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For years when I introduced Dream IT, my first presentation slide would feature a picture of an IT conference filled with men. Next, I would put up a similar image, but with an audience more balanced between men and women, while sharing the following words with the attendees “The goal of Dream IT is to make that second picture look normal.” After repeating that conversation many times over the past few years, I can proudly say that vision was realized at our 2016 CompTIA Annual Member Meeting.
It was, in fact, the most gender-balanced IT event I’ve ever attended. Forty-four percent of the speakers at AMM this year were women, nearly double that of 2015 (26%). Nearly every panel had one or more female experts sharing professional insight or industry best practices. That variety seemed to spark greater audience engagement, with more questions being asked and more input contributed by both men and women.
That type of interaction is what we need to move the industry forward. When we get more people involved (women and men) in the conversations, the ideas and opportunities will grow exponentially.
That balance was confirmed in the pictures coming out of AMM 2016. It was great seeing women take their rightful place as equal partners in the IT conversation. “I remember the days when an ITSS meeting included about 100 men and two women. This year, we had about 35% women and a wide variety of age groups represented in our meeting. It shows we are moving in the right direction,” said Sandra Ashworth, Global Director of Channel Relations and Warranty at Unisys.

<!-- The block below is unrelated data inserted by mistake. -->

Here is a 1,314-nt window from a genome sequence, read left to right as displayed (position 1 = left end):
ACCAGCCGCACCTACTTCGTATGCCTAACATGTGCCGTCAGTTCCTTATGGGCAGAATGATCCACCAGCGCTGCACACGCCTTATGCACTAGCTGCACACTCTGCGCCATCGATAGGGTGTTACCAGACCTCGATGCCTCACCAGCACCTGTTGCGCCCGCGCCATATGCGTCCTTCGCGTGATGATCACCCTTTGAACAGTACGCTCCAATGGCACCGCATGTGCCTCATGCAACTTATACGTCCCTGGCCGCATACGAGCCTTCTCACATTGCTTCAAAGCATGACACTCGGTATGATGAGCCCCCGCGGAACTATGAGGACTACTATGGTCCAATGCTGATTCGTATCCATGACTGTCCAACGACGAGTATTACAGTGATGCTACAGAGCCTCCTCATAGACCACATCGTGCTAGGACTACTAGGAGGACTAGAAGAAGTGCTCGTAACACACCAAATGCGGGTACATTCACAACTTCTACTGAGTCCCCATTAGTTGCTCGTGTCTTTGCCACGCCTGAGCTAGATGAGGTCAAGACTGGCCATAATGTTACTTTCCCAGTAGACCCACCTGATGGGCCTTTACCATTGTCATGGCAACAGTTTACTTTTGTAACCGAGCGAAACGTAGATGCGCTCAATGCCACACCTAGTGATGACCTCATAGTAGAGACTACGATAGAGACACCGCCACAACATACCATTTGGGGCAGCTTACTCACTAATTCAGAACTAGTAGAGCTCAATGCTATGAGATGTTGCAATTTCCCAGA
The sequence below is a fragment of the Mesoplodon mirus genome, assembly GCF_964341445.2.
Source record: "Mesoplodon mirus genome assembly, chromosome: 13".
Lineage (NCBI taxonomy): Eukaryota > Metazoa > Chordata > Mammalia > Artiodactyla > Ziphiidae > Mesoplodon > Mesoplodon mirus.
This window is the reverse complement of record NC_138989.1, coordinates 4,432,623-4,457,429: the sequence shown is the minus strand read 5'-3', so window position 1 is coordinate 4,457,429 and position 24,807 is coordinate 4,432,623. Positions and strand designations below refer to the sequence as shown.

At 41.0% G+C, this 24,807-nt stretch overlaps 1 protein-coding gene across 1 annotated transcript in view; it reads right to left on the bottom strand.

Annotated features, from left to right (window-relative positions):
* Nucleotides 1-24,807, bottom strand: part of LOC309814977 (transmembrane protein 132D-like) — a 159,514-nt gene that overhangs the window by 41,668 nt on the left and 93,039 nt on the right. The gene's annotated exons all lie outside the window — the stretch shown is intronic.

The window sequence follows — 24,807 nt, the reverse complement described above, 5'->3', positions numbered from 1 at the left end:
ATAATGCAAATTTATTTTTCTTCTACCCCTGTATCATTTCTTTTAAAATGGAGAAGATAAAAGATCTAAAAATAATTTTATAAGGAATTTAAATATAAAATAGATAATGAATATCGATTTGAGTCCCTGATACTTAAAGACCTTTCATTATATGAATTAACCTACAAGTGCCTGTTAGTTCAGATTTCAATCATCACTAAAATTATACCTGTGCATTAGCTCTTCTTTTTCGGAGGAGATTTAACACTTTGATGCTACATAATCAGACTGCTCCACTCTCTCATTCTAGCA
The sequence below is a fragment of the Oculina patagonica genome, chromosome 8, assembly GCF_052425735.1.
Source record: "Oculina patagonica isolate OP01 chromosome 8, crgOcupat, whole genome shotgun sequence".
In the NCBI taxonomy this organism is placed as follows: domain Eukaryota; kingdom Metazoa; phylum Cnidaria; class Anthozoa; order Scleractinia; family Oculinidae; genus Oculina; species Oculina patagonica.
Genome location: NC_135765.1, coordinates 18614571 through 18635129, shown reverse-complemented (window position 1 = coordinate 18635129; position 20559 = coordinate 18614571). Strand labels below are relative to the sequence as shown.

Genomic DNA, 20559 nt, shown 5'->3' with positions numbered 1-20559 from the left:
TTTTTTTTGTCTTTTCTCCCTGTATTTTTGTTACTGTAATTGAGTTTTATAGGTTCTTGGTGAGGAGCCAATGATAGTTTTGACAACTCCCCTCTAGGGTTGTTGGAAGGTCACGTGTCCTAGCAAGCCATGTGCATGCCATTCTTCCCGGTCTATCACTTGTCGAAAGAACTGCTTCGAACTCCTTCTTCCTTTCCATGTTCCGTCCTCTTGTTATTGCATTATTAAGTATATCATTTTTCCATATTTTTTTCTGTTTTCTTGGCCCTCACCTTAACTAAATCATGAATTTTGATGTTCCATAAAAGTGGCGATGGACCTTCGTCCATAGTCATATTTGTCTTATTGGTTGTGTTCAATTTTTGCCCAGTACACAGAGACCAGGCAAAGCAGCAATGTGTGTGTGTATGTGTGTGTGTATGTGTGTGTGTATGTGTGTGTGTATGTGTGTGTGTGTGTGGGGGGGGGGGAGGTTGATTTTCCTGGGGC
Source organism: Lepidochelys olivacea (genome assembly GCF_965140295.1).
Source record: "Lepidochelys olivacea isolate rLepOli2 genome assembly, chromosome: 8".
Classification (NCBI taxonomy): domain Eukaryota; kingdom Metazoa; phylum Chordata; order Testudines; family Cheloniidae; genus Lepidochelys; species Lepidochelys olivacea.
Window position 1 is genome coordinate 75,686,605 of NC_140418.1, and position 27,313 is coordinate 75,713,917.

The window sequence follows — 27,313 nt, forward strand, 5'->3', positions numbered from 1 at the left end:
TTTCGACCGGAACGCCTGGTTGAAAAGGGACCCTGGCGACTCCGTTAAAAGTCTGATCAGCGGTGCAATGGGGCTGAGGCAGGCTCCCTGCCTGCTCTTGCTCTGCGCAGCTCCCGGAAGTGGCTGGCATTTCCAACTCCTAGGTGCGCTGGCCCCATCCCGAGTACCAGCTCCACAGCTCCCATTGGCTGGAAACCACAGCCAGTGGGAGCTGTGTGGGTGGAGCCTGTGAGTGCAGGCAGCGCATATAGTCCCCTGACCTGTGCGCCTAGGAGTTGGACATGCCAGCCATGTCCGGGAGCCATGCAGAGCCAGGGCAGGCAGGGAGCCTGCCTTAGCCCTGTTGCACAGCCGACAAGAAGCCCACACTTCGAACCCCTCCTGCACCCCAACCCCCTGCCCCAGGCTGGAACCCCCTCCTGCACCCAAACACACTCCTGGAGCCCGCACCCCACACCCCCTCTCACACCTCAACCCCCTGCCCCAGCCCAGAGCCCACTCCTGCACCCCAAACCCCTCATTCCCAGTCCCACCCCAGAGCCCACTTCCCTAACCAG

The inclusion theme carried out everywhere you looked at AMM. The graphics used in the slides at the “town hall” meeting included both genders. While that may seem like a small point, it is background images like this that reinforce or, in this case, challenge the norm. Women were not only featured in expert panels and sessions, but many provided quotes for articles written by the channel media in attendance. AMM is not the only place at CompTIA with balanced gender roles. Women hold many key leadership positions in the IT industry association, from the three women who sit on our Board of Directors to those running many of our peer communities.
Our 44% female leadership representation didn’t happen by accident. That process took time and a great effort on behalf of many in the organization. We actively reached out out to identify and engage more female speakers. When you are trying to create change and overcome the often unconscious bias that exists in IT, or any culture, it requires that type of proactive effort.
The Advancing Women in IT (AWIT) Community is championing this cause. One of the group's goals for 2016 was to showcase women technical experts and leaders in IT, and the group leaders reached out to the CompTIA events team and asked for their cooperation in that effort for AMM. Special thanks to Lien Anh Van Wagner and her team. She jumped on board early on and incorporated many of the community’s ideas and speaker suggestions, and then used her own resources to make it happen.
Seeing women in leadership and shaking up our unconscious bias about gender roles in IT will help people work more comfortably with one another. That balance will also help increase problem solving and creativity, increase communication and staff development. Ultimately, it will lead to better financial performance for the companies involved.
CompTIA is leading the way in this effort, working hard to take gender balance from concept to actuality. “AMM this year stood out as an IT industry event that was truly gender-balanced. Congratulations to the CompTIA community for making this the new normal,” emphasized Amy Kardel, Co-Founder and Director of Clever Ducks and Chair of the Board of Directors for CompTIA.